Emergency Lights, Cold Weather, 12 Volt, Outdoor, NEMA4X Rated, Sealed Lead Acid (SLA), 6 Volt, Title 20 Products (2 items)
Emergency Lights | Buy UL listed emergency lighting
An emergency light is a lighting device with a battery backup that switches on automatically when a building experiences a power outage. Emergency lights are standard in commercial and high occupancy residential buildings, such as college dormitories. Most building codes require emergency lighting be installed in older buildings as well.
Cold Weather emergency lights & exit signs
Batteries placed in cold environments can eventually fail or rupture. If your emergency lights or exit signs will be installed in temperatures below 20° F (-6° C), you may want to consider a cold weather option. Cold weather lights include a thermostatic battery heater which maintains the battery strength and lifespan in temperatures between -4° F (-20° C) and -40° F (-40° C) depending on the model you choose.
Rechargeable batteries are batteries that can be recharged and reused multiple times. They are more environmentally friendly and cost-effective than disposable batteries. One of the most common types of rechargeable batteries is the 12 volt battery, which is often used in backup power supplies, LED lights, CCTV cameras, and other devices that require a steady and reliable power source.
12 volt rechargeable batteries come in different sizes, capacities, and chemistries. Some of the most popular chemistries are sealed lead acid (SLA), lithium ion (Li-ion), and lithium iron phosphate (LiFePO4). Each chemistry has its own advantages and disadvantages, such as weight, lifespan, performance, and safety. For example, SLA batteries are heavy and have a short cycle life, but they are cheap and easy to maintain. Li-ion batteries are light and have a high energy density, but they are expensive and prone to overheating. LiFePO4 batteries are stable and have a long cycle life, but they are costly and have a lower voltage than other lithium batteries.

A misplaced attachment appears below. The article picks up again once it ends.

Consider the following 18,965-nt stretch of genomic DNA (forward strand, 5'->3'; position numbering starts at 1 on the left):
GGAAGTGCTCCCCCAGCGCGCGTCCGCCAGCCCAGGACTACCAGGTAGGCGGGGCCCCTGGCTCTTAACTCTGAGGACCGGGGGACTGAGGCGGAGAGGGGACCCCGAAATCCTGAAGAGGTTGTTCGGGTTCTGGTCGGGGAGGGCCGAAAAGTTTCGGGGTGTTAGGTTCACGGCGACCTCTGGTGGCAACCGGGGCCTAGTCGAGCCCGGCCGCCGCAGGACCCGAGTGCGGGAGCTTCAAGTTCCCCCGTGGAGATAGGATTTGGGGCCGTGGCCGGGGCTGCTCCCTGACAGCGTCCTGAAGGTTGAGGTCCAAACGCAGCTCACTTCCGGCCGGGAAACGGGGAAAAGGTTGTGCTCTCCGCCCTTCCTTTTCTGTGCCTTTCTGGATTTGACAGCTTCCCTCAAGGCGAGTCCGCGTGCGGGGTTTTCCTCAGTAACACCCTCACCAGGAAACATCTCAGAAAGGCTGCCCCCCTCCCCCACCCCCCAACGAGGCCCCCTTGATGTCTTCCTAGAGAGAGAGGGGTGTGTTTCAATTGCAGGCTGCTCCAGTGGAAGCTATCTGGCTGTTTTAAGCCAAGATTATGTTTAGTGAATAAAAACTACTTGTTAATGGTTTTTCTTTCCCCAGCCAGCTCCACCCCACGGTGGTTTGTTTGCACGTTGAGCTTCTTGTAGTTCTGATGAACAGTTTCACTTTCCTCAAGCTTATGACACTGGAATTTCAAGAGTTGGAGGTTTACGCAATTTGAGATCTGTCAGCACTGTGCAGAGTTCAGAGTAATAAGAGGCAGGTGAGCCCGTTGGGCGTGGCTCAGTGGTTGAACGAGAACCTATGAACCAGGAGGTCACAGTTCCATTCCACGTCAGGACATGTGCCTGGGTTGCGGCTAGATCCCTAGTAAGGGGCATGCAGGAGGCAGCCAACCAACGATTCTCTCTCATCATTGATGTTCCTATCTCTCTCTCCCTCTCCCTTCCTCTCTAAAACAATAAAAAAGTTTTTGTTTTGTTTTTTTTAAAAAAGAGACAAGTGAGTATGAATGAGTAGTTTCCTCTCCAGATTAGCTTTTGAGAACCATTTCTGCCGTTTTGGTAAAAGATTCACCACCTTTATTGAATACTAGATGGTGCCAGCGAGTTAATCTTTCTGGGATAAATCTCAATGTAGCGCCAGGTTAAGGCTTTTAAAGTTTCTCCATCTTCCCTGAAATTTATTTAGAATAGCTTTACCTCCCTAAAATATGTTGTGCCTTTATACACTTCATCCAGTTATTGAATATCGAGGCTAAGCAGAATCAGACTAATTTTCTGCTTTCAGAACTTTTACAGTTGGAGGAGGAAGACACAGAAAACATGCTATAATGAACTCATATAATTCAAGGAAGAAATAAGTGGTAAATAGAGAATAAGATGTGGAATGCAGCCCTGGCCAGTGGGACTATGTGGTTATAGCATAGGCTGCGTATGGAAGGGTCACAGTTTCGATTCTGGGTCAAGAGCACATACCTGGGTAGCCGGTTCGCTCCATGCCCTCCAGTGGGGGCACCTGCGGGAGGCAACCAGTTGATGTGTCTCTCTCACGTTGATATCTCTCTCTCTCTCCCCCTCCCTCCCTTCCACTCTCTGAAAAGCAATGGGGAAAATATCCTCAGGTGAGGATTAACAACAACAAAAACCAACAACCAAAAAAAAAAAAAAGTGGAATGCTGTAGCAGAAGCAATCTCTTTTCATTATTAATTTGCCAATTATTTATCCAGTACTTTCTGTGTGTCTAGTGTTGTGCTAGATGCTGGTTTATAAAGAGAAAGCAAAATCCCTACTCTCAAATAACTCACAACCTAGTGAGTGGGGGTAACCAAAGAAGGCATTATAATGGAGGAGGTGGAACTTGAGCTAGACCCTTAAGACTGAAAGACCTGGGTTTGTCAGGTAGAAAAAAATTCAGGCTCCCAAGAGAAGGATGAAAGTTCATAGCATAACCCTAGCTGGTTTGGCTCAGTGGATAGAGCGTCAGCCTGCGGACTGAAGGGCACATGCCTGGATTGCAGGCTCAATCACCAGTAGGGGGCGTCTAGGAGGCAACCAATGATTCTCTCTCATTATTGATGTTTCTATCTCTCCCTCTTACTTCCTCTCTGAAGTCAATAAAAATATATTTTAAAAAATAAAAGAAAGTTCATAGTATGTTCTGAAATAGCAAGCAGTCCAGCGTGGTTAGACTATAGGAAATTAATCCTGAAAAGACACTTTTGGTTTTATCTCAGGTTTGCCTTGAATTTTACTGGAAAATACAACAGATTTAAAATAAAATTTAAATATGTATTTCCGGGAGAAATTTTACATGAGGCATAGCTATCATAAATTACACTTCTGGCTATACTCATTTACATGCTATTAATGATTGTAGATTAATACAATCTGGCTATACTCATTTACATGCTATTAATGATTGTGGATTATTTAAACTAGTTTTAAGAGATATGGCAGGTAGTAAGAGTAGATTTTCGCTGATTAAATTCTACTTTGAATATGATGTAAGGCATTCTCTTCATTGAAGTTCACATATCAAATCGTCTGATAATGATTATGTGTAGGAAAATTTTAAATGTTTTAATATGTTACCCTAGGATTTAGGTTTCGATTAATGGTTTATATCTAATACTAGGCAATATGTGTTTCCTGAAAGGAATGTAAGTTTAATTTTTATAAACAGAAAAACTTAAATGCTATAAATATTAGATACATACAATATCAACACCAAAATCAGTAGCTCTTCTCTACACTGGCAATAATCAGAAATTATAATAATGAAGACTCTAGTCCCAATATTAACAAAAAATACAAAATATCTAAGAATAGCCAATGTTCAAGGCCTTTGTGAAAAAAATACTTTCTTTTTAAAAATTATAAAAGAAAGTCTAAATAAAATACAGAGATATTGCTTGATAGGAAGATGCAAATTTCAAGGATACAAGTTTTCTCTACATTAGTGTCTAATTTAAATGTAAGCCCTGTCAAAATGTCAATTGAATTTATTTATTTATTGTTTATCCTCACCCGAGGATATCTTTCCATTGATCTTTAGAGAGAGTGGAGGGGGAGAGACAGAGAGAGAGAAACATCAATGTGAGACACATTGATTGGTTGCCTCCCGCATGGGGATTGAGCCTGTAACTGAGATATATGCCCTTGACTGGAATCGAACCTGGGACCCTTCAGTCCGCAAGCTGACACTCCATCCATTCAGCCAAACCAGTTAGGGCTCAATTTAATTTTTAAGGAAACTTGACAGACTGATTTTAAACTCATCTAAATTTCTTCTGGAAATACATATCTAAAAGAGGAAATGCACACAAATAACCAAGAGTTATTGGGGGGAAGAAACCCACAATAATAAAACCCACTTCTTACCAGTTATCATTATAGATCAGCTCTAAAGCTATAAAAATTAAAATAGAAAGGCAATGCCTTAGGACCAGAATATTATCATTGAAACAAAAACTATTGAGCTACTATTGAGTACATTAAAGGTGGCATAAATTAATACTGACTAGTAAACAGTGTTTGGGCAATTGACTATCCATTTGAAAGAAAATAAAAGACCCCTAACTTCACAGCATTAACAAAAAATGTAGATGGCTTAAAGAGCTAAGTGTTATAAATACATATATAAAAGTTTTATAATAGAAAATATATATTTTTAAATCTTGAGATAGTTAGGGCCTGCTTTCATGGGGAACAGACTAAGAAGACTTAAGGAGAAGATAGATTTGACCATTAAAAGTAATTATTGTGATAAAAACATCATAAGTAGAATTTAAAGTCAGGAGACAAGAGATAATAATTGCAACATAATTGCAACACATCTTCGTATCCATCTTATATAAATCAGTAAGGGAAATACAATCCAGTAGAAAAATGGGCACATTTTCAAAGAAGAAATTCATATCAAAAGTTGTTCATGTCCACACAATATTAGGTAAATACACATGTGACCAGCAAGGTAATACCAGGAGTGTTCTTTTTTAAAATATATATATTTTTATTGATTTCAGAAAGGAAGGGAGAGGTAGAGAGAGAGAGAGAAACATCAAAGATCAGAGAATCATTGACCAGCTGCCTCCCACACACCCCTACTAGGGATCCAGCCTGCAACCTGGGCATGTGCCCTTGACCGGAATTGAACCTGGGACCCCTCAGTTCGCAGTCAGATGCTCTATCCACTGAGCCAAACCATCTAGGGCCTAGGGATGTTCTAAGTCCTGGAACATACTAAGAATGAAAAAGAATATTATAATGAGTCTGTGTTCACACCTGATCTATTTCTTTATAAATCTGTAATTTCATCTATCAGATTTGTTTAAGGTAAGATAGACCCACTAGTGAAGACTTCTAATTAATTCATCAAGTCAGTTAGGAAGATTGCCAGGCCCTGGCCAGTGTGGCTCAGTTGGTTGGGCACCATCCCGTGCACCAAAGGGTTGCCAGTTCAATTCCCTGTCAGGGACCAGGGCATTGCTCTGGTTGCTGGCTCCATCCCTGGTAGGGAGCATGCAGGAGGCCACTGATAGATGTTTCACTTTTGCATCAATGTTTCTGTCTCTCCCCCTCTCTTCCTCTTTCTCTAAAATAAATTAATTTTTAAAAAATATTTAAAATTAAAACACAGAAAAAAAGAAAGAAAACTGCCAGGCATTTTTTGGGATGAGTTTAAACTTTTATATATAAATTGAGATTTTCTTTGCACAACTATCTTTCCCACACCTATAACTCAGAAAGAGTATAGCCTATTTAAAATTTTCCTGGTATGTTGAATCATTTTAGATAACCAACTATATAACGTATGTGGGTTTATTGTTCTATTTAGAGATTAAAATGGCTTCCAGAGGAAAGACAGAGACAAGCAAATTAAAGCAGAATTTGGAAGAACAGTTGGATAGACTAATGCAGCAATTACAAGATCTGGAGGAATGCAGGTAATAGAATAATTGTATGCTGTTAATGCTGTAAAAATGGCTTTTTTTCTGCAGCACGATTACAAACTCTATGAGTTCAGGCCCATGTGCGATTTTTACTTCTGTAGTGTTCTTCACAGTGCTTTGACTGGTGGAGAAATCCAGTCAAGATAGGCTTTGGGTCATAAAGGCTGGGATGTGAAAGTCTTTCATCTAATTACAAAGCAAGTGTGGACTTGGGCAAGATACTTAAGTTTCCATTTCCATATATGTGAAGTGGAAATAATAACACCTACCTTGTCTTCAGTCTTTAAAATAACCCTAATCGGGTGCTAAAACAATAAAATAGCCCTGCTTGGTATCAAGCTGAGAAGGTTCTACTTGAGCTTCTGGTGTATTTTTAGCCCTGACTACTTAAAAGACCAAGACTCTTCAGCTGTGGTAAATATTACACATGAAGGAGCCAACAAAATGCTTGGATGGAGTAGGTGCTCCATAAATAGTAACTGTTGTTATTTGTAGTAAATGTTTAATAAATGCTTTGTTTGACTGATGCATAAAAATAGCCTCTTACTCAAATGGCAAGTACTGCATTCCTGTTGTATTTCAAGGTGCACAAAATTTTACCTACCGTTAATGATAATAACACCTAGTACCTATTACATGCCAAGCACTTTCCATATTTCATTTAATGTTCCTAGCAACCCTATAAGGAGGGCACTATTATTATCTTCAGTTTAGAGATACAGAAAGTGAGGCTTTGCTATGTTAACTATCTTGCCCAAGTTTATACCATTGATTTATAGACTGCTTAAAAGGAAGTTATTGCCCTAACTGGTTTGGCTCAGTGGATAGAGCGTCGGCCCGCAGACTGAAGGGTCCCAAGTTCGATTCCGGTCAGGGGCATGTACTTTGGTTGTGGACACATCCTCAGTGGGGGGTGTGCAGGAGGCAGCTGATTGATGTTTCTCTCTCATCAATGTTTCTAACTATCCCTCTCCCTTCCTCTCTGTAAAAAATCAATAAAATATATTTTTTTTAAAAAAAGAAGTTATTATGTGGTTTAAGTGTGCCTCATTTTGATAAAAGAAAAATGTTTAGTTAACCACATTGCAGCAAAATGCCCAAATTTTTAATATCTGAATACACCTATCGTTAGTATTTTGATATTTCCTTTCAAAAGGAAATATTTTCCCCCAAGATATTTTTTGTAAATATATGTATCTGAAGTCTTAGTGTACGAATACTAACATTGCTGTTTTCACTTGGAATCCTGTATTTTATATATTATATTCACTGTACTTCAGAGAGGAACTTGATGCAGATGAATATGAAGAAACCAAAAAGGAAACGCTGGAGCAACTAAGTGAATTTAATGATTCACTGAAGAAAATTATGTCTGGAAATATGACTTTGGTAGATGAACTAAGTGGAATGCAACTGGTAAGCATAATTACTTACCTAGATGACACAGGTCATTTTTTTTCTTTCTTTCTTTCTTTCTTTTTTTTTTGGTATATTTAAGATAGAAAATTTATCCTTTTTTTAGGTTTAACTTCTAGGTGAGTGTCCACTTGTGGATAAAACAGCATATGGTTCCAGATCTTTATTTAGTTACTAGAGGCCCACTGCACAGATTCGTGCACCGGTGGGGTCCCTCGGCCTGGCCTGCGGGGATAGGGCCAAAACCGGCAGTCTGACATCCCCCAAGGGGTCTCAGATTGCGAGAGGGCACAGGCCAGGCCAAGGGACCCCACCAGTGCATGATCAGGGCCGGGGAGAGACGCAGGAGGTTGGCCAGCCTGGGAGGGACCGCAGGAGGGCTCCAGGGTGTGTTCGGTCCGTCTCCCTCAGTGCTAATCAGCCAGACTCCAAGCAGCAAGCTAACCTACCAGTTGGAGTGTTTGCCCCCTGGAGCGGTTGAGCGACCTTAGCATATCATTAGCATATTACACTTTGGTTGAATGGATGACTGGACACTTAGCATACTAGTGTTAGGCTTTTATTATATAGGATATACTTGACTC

Outdoor lighting is lighting used to illuminate the areas, where there are no roofs, i.e., outdoor areas. Outdoor lights are able to be in the elements of including rain and cold weather.
NEMA4X rated emergency products
NEMA rated enclosures are intended for indoor or outdoor use primarily to provide a degree of protection against the entry of water during prolonged submersion at a limited depth. NEMA 12 enclosures are designed to prevent the ingress of dust, water, and oil.
Sealed lead acid (SLA) batteries
Sealed lead acid batteries are sometimes referred to as VRLA (valve regulated lead acid) and there are two primary types AGM and Gel. We offer both AGM and Gel batteries, each has its advantages over the other depending on the specific application. SLA batteries usually last between 3 to 5 years with typical usage. The optimum operating temperature for the lead-acid battery is 25°C (77°F). Elevated temperature reduces longevity. As a guideline, every 8°C (15°F) rise in temperature cuts the battery life in half.
6 Volt Battery
6 volt rechargeable batteries are a type of battery that can be recharged and used multiple times. They are commonly used for devices that require a low voltage and a high current, such as game feeders, lanterns, emergency lights, and electric signs. 6 volt rechargeable batteries have several advantages over disposable batteries, such as saving money, reducing waste, and preventing short-circuiting.
There are different types of 6 volt rechargeable batteries, such as Sealed Lead Acid (SLA)
, lithium iron phosphate (LiFePO4), nickel metal hydride (NiMH) and Nickel-Cadmium (NiCD)
. Each type has its own characteristics, such as capacity, cycle life, weight, and price. For example, SLA batteries are cheap and durable, but heavy and bulky. LiFePO4 batteries are lightweight and long-lasting, but expensive and sensitive to overcharging. NiMH batteries are eco-friendly and high-performance, but prone to self-discharge and memory effect. Depending on the application and preference, users can choose the best type of 6 volt rechargeable battery for their needs.
What is Title 20?
Title 20 is part of the CEC's Appliance Efficiency Regulation and California Code of Regulations that requires
manufacturer certification of "self-contained” lighting control devices in California.
"Self-contained” lighting control devices are defined as discrete lighting control devices that can perform their
designed function without the requirement of being connected to additional devices.
Common devices that may fall under the category of "Self-contained” include:
- Self-contained Automatic Daylighting Controls
- Line powered Occupancy Sensors
- Line power Vacancy Sensors
Please call us at 763-292-5485 to speak with an expert, or email firstname.lastname@example.org to receive a quote.